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Ebix, Inc. (NASDAQ:EBIX)

Q4 2008 Earnings Call Transcript

March 16, 2009 11:00 am ET

Executives

Robin Raina – Chairman, President and CEO

Robert Kerris – CFO

Analysts

Harry Long [ph]

Vincent Capozi [ph]

Mark Rye [ph]

Brian Graham [ph]

Simon Baruch [ph]

Operator

Good morning. My name is David and I will be your conference operator today. At this time, I would like to welcome everyone to the Ebix.com fourth quarter investor conference call. All lines have been placed on new to prevent any background noise. After the speaker's remarks, there will be a question and answer session. (Operator instructions)

Thank you. I would like to now turn the call over to President of Ebix, Mr. Raina. You may begin your call, sir.

Robin Raina

Good morning, gentlemen. Thank you for attending Ebix’s 2008 Annual Investor Conference call. I have also with me today Mr. Robert Kerris, Ebix’s CFO on this investor conference call.

We announced our 2008 financial results on Friday last week and all of you must have seen those numbers by now. I will take a few minutes to summarize these results for you.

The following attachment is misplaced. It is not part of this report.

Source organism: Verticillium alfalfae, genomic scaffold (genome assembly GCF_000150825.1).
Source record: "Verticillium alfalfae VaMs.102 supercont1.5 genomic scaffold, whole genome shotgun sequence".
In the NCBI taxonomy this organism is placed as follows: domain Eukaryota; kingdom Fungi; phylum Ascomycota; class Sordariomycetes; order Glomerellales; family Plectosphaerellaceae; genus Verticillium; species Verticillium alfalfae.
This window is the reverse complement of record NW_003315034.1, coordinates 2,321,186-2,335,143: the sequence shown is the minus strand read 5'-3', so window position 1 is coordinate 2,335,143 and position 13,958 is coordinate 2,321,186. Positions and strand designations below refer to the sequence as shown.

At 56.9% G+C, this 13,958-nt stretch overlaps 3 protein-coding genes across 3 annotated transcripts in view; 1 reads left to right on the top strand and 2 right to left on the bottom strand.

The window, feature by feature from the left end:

Each of the last few years has been a record year for Ebix, in terms of beating all its results in the last 33 years. This year was no different from the last few to the extent that the financial results for the year 2008 are record results again – the best ever in our 33 year young history.

Ebix’s total revenue rose 74% to $74.75 million in 2008, compared to $42.84 million in 2007. Ebix's operating income rose 129% to $29.26 million in fiscal 2008, compared to operating income of $12.8 million in 2007. In 2008, the company's net income rose 116% to $27.31 million, or $2.28 per diluted share, compared to net income of $12.67 million, or $1.20 per diluted share, in 2007.